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Adiabatic Invariants
Poincaré invariants are generally of little practical interest
unless the curve
closely corresponds to the trajectories of
actual particles. For the motion of magnetized particles,
it is evident from Equations (2.25), (2.38), and (2.40) that points having the same
guiding center at a certain time will continue to have approximately
the same guiding center at later times. An approximate Poincaré
invariant may thus be obtained by choosing the curve
to be a circle of points
corresponding to a gyrophase period. In other words,

(2.75) 
Here,
is an adiabatic invariant.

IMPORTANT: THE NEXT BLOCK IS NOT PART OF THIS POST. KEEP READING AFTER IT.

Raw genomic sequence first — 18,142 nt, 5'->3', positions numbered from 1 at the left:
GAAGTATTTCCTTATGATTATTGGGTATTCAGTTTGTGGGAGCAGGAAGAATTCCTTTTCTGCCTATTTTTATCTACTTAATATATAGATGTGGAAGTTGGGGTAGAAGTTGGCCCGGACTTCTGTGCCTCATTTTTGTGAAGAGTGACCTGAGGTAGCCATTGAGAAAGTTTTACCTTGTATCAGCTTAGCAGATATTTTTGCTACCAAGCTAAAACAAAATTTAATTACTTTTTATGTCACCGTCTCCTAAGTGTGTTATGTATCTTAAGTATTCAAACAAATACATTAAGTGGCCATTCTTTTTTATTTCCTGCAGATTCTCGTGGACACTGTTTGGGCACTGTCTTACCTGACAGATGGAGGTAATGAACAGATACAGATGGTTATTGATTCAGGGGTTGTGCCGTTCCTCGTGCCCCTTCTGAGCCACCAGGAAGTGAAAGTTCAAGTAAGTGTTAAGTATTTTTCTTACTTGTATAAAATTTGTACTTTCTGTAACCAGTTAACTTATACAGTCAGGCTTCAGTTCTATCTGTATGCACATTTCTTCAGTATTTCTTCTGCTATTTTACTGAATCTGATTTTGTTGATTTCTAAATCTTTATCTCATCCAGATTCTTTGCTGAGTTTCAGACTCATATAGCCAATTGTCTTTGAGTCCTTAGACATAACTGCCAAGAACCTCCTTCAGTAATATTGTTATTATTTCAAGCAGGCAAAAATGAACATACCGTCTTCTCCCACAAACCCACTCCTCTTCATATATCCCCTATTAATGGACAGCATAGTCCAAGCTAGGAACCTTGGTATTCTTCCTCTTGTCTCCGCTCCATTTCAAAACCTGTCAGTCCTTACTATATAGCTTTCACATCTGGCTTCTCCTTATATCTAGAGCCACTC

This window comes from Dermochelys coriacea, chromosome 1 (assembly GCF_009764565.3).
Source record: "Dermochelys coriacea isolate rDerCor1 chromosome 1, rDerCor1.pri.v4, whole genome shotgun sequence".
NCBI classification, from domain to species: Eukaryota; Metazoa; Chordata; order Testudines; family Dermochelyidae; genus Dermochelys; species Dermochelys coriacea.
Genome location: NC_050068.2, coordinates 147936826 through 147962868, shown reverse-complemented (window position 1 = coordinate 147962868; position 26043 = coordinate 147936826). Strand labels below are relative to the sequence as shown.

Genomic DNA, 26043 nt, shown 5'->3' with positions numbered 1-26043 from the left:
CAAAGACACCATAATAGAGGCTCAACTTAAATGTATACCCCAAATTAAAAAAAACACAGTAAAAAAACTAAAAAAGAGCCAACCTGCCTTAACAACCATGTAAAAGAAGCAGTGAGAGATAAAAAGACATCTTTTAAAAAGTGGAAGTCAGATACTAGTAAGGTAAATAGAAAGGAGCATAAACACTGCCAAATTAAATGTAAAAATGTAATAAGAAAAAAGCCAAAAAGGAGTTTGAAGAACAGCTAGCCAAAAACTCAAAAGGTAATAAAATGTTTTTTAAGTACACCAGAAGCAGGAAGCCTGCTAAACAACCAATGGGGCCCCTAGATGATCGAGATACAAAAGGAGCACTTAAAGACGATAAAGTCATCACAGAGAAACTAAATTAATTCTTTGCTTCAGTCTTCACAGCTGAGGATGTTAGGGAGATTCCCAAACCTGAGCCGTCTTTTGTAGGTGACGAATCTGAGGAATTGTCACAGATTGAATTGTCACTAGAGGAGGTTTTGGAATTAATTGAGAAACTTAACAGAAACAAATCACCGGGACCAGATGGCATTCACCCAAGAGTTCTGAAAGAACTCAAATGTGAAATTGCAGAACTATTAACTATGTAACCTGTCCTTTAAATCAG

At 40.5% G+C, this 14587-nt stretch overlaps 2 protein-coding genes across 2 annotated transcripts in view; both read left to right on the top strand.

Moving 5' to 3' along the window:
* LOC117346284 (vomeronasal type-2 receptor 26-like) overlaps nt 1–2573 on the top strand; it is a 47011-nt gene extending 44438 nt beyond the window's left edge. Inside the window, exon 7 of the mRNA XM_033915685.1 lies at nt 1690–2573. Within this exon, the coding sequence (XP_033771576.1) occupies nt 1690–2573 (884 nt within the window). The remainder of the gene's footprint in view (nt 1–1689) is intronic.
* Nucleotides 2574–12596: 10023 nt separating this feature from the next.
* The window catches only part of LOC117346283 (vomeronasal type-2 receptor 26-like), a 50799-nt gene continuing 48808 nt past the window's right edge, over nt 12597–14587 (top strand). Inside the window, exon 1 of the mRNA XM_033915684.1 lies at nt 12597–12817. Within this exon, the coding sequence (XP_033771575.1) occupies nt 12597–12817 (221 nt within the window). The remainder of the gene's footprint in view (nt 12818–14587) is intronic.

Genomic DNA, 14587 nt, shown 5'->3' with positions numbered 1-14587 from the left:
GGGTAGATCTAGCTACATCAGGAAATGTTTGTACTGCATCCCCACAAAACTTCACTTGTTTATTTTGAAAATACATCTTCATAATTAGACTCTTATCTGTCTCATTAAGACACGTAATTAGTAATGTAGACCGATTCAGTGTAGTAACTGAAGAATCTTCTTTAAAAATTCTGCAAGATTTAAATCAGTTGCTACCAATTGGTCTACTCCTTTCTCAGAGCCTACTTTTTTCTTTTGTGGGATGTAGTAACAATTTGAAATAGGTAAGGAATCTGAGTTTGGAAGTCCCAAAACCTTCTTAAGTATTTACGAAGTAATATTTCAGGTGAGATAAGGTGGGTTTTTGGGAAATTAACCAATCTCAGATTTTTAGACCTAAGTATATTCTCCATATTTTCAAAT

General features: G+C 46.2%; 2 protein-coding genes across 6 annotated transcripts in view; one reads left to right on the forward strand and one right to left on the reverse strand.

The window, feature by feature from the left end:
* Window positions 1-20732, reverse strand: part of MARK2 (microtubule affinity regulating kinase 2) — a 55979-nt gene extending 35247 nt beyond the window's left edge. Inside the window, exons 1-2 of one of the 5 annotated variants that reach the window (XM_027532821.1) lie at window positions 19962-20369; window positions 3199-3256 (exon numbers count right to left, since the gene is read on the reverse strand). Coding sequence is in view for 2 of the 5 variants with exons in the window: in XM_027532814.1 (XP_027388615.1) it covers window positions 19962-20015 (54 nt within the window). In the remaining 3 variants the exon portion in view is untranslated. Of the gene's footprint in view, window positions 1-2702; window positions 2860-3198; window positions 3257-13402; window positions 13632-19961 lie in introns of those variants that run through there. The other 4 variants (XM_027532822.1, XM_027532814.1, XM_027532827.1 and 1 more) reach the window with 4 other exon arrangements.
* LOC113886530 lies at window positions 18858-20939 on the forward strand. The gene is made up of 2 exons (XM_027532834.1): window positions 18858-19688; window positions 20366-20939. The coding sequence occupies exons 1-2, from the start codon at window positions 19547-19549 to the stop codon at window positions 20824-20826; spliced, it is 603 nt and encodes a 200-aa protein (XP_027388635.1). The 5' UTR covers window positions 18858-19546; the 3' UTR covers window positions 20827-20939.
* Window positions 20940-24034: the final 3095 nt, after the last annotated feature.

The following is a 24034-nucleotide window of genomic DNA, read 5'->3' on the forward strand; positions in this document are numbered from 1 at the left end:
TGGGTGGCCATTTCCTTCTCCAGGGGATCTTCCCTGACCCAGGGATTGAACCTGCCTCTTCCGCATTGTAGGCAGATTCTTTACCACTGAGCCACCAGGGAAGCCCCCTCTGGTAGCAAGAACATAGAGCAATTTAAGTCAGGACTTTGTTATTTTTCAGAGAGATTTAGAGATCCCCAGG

To evaluate
for a magnetized plasma recall that the canonical momentum
for charged particles is (Jackson 1998)

(2.76) 
where
is the vector potential. Let us express
in terms
of its Taylor series about the guiding center position:
The element of length along the curve
is [see Equation (2.39)]

(2.78) 
The adiabatic invariant is thus

(2.79) 
which reduces to
The final term on the righthand side is written [see Equations (2.41) and (2.44)]
It follows that

(2.82) 
Thus, to lowest order, the adiabatic invariant is proportional to the magnetic moment,
.
Next: Magnetic Mirrors
Up: Charged Particle Motion
Previous: Poincaré Invariants
Richard Fitzpatrick
20160123